Premier Greg Selinger and his conservation minister, Bill Blaikie, will hobnob with the likes of President Barack Obama and Prince Charles when they travel to Copenhagen this month for the international climate change summit.About 65 world leaders, including Obama and Prime Minister Stephen Harper, are to attend this month’s conference, which will seek to establish a framework for a new global warming treaty to succeed the Kyoto Protocol, which expires in 2012. But the world is hardly united on the subject and any agreement is likely to be limited.
Blaikie and Selinger will arrive in the Danish capital Dec. 13 and stay through Dec. 19.
“The conference isn’t going to achieve what many had hoped it would achieve (an agreement on greenhouse emissions cuts),” Blaikie said in an interview this week. “The secondary hope now is that a political agreement will be reached that will maintain the momentum and create the possibility of an agreement with targets…”
Selinger and Blaikie won’t be involved in the negotiations—that’s the task of federal officials—but they will be briefed on them daily. Blaikie said the summit is “an opportunity for us to network and to arrange a whole bunch of bilateral meetings” with representatives of other so-called sub-national governments.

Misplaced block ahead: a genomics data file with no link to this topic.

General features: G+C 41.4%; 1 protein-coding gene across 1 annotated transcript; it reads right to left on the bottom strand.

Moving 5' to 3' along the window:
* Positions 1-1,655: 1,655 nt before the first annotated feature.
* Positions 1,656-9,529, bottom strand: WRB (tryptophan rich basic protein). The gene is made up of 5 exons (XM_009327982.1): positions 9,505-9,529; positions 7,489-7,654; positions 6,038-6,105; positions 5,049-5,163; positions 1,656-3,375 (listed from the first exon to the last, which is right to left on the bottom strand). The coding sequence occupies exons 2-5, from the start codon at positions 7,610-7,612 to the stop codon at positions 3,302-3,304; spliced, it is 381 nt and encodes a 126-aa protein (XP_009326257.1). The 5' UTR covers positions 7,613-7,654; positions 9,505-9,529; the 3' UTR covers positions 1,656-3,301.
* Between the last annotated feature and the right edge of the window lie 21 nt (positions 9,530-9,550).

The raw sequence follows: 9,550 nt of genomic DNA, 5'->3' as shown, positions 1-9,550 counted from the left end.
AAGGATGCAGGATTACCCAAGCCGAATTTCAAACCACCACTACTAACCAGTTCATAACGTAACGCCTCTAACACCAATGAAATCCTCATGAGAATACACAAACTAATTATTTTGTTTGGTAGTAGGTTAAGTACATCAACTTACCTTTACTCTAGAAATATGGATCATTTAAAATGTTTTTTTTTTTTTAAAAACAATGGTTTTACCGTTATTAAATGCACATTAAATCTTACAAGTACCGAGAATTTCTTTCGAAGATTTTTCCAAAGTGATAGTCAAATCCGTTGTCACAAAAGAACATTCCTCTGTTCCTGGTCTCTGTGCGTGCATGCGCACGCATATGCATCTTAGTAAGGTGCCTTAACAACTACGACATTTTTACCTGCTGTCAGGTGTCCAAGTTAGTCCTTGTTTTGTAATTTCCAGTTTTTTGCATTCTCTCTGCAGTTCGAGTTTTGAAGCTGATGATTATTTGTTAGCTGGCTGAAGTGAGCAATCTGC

The two also have a meeting tentatively scheduled with Scotland’s environment minister. Scotland has an ambitious program for reducing greenhouse gas emissions.
Until recently, Harper would not commit to attending the conference. But that changed last week when Obama announced he would be there.
“There is some momentum now with President Obama and China going to the event. So hopefully the likelihood for (a) political agreement is stronger than it seemed to be a week or so ago,” Blaikie said.
Blaikie said the federal government’s “lack of enthusiasm” in playing a constructive role in the international negotiations leaves Canada open to criticism and perhaps a target of protest during the summit.
“I’m sure they (the feds) see it differently, but that’s how they’re seen by a lot of people and that’s unusual for Canada to come into an international conference, a multilateral event like that, with that kind of a cloud hanging over its head,” Blaikie said.
An environmental leader says Manitoba can contribute by promoting the importance of protecting boreal forests and peat lands in the fight against climate change.
“The boreal forest is the world’s largest terrestrial storehouse of carbon, so it keeps carbon in the ground and out of the atmosphere,” said Ron Thiessen, Manitoba director of the Canadian Parks and Wilderness Society.